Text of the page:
What is a “light” or “lighthouse”?
How does the ARLHS define a lighthouse?
The ARLHS maintains a list of the world’s lights and assigns each an ARLHS number. This number is used by hams to identify the light in our various on-the-air lighthouse events and for awards and certificates.
In case you are wondering what we deem to be a 1ight, here is a brief definition as we interpret it: Definition of a light — Any lighted nautical aid to navigation (ATON) that appears or has appeared in an “official” government chart, map, or publication (such as the Coast Guard “Light List”) and from which a ham station could be operated if physically placed on the structure with the operator at the controls on the structure (thus disallowing remote control). This is NOT meant to imply that an operator Must be on the light, only that it must be possible for that to be so. For beacons and range lights marking the entrance to a channel, for instance a pair occurring on the port and starboard side of the entrance, or for range lights occurring in pairs, each of the lights is considered a separate entity, provided that each of the lights is duly designated and identified in a publication or govt list of lights. For those not listed or printed in a recognized publication or those in countries whose governments do not provide such lists, we define a light as “any light or beacon meeting the criteria described above and existing for the purpose of maritime safety and/or navigation. According to these specifications, however, this would rule out such things as lighted channel buoys that could not physically support a station and its operator.
In other words: From the answer to another FAQ:
“. . . the light should be recognized by some official government agency as a true navigation beacon; that is, it must now appear or have in the past appeared on or in an official map, chart, or directory as an aid to navigation (ATON) — nautical, not aeronautical — and be large enough and constructed in such a manner as to physically support an operator and all equipment necessary to sustain a complete ham station for a period of at least an hour. Poles, day-markers, and such do not qualify, nor do lights or “faux lighthouses” constructed primarily as monuments or historic or tourist attractions, unless they have truly served as an ATON as defined above.”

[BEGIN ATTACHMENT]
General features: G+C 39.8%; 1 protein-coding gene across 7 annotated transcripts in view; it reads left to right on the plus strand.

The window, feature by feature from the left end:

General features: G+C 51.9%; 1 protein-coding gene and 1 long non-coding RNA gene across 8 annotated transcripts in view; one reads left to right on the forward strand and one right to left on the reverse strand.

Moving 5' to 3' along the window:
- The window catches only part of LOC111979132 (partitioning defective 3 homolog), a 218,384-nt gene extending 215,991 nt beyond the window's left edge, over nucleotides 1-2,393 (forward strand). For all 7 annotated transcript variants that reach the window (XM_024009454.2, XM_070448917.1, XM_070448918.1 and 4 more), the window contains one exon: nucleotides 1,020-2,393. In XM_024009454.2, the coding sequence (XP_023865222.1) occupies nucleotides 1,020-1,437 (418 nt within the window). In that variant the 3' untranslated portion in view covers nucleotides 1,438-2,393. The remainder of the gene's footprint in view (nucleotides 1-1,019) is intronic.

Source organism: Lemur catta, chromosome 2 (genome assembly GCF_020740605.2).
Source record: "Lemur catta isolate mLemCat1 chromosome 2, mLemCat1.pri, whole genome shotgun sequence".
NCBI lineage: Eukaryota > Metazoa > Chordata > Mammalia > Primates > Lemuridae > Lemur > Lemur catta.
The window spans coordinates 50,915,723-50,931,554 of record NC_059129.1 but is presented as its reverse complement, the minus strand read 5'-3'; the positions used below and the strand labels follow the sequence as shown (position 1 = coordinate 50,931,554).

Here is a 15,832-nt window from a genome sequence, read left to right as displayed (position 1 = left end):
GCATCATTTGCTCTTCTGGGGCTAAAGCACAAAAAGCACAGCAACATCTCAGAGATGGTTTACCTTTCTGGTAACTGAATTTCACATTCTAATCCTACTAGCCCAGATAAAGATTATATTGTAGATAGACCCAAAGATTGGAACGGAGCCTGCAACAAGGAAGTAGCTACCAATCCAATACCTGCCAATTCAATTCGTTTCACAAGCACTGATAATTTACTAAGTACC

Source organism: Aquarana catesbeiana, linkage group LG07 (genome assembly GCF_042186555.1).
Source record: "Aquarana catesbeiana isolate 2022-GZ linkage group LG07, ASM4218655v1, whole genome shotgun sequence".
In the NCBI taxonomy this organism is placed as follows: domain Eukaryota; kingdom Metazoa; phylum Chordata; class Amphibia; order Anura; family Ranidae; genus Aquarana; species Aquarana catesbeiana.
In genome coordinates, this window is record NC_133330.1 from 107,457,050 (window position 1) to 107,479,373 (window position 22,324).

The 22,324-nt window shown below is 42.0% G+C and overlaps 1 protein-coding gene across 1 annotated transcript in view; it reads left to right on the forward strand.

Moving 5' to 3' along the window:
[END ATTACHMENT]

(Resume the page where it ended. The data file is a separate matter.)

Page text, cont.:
This link will take you to the opening page of the ARLHS World List of Lights, and from there you can go to various countries to see what lights are listed.
“Historic” and “Museum” Lights
One of the basic premises on which Jim, K2JXW, founded the ARLHS was to honor the memory of lighthouses and lighthouse keepers. In this respect, it was deemed that even those lights of the past that no longer exist should have a place in our heritage and memories. To this end, two categories were established to cover light beacons that no longer exist at their original location: The “Historic” category was created to assign a number and recognize a location where a light once stood but little or no physical evidence remains, perhaps only a piling or rock foundation for example. The “Museum” category designates a light that has been moved from its original location to another place and no longer serves as an aid to navigation (ATON) but is most often a museum or an existing historical structure with no ATON duties, perhaps serving as only a tourist attraction or educational museum.